News 703 views last update:Feb 25, 2016

Canada pleased with finalising EU trade terms

The Canadian Pork Council (CPC) is pleased with the announcement that Canada and the European Union (EU) finalised the terms of the Comprehensive Economic and Trade Agreement (CETA) and will seek authorisation from their respective parliaments to implement the deal.

In addition to securing free access for processed pork products on the day this new agreement takes effect, Canada will acquire a quota volume equivalent to over 80 thousand tonnes of pork cuts.

“The pork industry appreciates the government pursuing our access interests to the very end.” stated CPC’s Chair Jean-Guy Vincent. “The Canadian and EU markets for pork complement each other and this relationship holds great potential to enhance our sector’s export opportunities, as well as benefit workers, businesses and families who rely on the pork sector for their livelihood.”

Canada’s pork industry exports two-thirds of its production. The diversification in export marketing opportunities is crucial to maintaining this important industry. Canada currently imports a significant volume of high value pork ribs from the EU and the pork industry sees the market opportunity for shipping hams and other pork cuts to the EU.

“Our current exports of pork cuts to the EU are virtually non-existent. This is not because our prices are uncompetitive but instead is due to tariff and non-tariff barriers to entry into the EU market which CETA will now address” added Vincent.  “CETA will provide the Canadian pork sector meaningful access to the EU market and an estimated economic return far greater than the projected export value when factoring in the additional economic development stimulated by the increased feed grain production, meat processing and distribution activities generated by these new sales of Canadian pork.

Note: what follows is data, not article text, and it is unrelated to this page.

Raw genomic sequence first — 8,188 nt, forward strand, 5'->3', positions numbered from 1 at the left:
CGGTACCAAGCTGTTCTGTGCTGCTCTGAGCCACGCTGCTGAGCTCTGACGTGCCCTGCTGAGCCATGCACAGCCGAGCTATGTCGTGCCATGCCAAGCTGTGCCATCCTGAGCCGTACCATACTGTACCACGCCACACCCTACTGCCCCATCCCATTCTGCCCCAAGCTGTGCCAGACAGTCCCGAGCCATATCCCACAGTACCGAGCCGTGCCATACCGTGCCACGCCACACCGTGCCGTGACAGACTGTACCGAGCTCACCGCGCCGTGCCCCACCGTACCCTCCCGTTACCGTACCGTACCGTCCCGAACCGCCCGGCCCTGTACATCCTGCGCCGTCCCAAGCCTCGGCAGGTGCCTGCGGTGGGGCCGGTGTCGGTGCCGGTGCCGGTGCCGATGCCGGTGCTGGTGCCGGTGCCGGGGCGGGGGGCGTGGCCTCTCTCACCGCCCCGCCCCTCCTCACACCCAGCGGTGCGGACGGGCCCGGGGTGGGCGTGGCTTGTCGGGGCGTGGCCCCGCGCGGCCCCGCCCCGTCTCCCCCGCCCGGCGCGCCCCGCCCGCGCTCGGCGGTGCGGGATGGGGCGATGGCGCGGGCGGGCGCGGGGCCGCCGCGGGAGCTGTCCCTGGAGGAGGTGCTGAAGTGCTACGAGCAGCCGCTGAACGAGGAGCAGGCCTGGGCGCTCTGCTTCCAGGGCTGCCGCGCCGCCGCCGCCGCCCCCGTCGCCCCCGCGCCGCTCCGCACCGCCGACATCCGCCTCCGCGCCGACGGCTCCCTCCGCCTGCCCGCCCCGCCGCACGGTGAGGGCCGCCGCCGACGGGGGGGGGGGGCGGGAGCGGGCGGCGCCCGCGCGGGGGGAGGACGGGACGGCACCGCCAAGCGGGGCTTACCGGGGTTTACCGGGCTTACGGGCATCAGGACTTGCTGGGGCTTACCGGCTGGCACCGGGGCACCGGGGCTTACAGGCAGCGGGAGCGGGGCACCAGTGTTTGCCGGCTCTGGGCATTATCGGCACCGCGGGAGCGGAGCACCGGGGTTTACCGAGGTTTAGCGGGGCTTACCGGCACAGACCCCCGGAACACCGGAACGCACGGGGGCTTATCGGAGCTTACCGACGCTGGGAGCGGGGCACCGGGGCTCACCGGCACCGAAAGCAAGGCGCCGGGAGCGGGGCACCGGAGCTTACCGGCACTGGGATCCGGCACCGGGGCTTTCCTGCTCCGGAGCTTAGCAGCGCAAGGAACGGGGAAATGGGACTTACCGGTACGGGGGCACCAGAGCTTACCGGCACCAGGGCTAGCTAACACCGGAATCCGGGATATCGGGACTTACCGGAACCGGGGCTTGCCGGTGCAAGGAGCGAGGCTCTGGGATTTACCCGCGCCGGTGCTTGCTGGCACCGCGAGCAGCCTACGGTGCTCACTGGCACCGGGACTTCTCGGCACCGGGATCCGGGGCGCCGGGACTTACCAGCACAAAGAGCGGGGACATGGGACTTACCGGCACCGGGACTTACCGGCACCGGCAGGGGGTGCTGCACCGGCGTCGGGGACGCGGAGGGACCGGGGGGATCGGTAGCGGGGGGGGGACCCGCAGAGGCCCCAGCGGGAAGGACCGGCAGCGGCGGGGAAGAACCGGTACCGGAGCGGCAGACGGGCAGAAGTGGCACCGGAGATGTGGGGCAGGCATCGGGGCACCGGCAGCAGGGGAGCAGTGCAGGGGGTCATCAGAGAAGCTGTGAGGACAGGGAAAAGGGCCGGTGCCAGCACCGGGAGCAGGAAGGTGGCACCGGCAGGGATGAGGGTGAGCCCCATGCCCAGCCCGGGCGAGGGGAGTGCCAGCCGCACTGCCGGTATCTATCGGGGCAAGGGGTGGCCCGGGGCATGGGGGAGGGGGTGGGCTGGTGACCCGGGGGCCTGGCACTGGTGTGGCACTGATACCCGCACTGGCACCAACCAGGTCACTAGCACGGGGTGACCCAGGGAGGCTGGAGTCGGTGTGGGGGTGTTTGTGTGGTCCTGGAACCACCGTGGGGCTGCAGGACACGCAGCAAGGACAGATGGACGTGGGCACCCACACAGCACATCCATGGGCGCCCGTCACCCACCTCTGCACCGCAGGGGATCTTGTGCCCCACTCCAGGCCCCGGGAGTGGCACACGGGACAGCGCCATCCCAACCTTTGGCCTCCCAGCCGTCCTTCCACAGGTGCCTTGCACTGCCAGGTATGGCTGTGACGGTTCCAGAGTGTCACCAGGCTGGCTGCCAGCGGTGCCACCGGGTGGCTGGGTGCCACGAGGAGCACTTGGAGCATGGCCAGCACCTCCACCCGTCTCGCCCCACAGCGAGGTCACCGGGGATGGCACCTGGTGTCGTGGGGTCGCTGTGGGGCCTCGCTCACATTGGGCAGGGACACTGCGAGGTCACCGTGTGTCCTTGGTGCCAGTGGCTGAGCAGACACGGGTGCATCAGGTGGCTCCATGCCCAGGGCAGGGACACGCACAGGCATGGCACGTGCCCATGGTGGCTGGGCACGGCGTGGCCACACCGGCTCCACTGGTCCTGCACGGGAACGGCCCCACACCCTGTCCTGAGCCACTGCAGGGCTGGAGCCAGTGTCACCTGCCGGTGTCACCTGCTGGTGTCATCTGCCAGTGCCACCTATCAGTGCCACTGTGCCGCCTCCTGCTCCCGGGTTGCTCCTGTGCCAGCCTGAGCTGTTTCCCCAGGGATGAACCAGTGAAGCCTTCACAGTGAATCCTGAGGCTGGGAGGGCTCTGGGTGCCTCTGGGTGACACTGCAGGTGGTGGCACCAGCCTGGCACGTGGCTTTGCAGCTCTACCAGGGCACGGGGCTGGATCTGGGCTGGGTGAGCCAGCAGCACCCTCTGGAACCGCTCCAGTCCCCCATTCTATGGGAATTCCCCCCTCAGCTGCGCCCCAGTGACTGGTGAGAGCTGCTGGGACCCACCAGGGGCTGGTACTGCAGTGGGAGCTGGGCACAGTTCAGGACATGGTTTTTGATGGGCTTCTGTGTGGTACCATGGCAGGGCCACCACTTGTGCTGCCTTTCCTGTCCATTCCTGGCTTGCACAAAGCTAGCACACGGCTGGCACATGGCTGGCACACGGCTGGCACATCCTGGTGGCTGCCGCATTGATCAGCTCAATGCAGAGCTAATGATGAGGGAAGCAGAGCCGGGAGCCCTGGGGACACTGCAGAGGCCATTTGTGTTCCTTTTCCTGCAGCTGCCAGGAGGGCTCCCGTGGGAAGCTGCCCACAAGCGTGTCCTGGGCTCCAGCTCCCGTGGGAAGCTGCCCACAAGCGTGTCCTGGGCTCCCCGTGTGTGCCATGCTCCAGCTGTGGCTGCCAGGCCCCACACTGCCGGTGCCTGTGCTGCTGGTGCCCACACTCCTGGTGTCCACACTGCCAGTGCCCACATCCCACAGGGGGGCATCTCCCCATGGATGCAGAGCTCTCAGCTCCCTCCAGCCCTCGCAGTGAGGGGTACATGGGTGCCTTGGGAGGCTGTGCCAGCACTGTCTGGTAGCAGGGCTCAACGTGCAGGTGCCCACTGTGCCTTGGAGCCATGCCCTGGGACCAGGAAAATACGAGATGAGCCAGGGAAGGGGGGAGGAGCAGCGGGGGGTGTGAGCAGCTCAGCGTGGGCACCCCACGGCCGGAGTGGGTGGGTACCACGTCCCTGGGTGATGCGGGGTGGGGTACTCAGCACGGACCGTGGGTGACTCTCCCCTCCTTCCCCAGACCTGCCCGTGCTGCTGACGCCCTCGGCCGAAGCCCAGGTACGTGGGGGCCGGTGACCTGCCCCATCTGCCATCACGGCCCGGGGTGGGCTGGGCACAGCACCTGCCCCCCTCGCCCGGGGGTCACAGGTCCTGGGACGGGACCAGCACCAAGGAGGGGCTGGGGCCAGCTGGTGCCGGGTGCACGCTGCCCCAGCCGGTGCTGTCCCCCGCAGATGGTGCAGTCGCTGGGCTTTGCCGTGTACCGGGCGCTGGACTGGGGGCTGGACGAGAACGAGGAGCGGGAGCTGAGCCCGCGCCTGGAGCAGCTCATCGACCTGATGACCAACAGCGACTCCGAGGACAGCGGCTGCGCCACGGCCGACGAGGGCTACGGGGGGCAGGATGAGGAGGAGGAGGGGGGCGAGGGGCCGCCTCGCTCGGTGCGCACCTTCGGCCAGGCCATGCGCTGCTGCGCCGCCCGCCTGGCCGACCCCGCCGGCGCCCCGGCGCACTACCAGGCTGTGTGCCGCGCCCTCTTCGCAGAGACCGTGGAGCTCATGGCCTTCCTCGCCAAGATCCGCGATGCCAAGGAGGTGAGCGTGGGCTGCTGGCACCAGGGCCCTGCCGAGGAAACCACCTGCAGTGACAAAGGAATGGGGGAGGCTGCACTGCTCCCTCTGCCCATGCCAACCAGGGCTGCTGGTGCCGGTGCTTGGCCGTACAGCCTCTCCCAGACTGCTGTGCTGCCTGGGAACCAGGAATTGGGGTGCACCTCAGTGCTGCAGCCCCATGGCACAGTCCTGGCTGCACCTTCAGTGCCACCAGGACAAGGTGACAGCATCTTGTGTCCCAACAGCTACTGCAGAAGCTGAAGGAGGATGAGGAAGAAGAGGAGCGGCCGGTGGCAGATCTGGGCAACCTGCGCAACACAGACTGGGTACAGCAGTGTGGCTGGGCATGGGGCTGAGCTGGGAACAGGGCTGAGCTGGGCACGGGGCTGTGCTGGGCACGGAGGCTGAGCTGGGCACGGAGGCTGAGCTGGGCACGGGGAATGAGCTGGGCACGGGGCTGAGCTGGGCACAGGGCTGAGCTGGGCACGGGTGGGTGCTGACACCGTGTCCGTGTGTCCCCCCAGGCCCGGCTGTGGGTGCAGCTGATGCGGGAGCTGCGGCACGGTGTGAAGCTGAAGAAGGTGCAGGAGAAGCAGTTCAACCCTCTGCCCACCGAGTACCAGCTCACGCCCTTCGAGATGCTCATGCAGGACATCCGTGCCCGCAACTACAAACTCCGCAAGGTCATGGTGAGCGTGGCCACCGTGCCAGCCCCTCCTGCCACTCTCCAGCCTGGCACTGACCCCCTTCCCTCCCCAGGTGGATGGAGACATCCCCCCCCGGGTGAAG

Improved access will occur in stages and allow the Canadian industry to build up its supply potential and provide exporters the opportunity to maximize the value of each product shipped in the global pork market.  “Based on existing market intelligence and the anticipated market opportunities for specific cuts of pork, this deal could, in a few short years, lead to annual sales of 400 million dollars,” added Mr. Vincent who raises hogs in Sainte-Séraphine, Québec.

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